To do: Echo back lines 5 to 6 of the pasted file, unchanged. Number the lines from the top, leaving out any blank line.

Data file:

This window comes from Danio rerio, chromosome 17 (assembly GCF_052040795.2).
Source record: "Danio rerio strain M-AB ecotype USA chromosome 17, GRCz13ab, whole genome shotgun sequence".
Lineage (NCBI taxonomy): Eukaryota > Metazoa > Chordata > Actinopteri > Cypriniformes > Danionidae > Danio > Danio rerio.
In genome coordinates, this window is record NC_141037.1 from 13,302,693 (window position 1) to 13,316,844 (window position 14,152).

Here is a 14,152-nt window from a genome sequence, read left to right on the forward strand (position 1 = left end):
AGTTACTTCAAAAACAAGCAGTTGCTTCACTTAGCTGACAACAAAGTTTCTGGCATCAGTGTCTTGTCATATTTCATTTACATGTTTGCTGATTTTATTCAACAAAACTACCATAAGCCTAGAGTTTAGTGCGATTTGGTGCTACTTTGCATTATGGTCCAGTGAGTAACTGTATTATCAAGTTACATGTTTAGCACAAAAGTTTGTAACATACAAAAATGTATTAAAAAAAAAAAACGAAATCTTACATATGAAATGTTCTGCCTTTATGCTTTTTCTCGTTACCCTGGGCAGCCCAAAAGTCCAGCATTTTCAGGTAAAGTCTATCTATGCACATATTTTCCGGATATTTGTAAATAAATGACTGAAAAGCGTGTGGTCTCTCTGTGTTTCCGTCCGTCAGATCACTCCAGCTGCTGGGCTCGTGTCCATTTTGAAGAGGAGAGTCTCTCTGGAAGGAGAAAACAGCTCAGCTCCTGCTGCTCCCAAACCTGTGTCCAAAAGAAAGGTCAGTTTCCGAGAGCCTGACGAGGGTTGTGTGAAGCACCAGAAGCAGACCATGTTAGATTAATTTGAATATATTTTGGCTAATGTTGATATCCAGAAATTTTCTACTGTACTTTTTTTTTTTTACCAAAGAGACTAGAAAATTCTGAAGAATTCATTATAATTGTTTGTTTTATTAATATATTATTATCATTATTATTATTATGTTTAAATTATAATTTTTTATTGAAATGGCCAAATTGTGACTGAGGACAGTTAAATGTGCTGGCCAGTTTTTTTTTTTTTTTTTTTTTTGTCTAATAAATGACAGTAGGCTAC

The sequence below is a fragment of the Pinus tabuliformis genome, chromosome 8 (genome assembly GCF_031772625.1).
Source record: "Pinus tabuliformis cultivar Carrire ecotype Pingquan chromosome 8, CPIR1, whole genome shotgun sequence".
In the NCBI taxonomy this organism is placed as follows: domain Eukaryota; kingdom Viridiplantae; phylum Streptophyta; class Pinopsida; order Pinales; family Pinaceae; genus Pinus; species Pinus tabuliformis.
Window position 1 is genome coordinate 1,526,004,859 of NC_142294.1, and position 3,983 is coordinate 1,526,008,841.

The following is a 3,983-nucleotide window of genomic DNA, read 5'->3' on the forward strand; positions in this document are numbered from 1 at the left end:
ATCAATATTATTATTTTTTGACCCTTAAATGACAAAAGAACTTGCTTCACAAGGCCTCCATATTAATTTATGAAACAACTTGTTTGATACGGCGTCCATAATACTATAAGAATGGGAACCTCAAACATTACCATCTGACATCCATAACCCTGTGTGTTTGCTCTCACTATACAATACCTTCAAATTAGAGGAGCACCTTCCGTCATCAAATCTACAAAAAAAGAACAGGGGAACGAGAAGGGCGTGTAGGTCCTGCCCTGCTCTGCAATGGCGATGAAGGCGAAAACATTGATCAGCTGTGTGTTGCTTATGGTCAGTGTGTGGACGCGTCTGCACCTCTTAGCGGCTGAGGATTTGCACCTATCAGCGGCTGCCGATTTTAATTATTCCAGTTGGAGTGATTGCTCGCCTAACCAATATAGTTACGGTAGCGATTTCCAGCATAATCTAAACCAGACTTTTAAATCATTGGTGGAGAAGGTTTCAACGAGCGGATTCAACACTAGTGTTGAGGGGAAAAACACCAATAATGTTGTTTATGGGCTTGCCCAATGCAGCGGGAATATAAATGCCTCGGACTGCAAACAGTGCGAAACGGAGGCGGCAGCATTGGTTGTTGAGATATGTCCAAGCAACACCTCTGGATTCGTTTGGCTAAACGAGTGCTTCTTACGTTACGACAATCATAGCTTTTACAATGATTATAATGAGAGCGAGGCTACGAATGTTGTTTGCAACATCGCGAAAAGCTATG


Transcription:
Here is a 14,152-nt window from a genome sequence, read left to right on the forward strand (position 1 = left end):
AGTTACTTCAAAAACAAGCAGTTGCTTCACTTAGCTGACAACAAAGTTTCTGGCATCAGTGTCTTGTCATATTTCATTTACATGTTTGCTGATTTTATTCAACAAAACTACCATAAGCCTAGAGTTTAGTGCGATTTGGTGCTACTTTGCATTATGGTCCAGTGAGTAACTGTATTATCAAGTTACATGTTTAGCACAAAAGTTTGTAACATACAAAAATGTATTAAAAAAAAAAAACGAAATCTTACATATGAAATGTTCTGCCTTTATGCTTTTTCTCGTTACCCTGGGCAGCCCAAAAGTCCAGCATTTTCAGGTAAAGTCTATCTATGCACATATTTTCCGGATATTTGTAAATAAATGACTGAAAAGCGTGTGGTCTCTCTGTGTTTCCGTCCGTCAGATCACTCCAGCTGCTGGGCTCGTGTCCATTTTGAAGAGGAGAGTCTCTCTGGAAGGAGAAAACAGCTCAGCTCCTGCTGCTCCCAAACCTGTGTCCAAAAGAAAGGTCAGTTTCCGAGAGCCTGACGAGGGTTGTGTGAAGCACCAGAAGCAGACCATGTTAGATTAATTTGAATATATTTTGGCTAATGTTGATATCCAGAAATTTTCTACTGTACTTTTTTTTTTTTACCAAAGAGACTAGAAAATTCTGAAGAATTCATTATAATTGTTTGTTTTATTAATATATTATTATCATTATTATTATTATGTTTAAATTATAATTTTTTATTGAAATGGCCAAATTGTGACTGAGGACAGTTAAATGTGCTGGCCAGTTTTTTTTTTTTTTTTTTTTTTGTCTAATAAATGACAGTAGGCTAC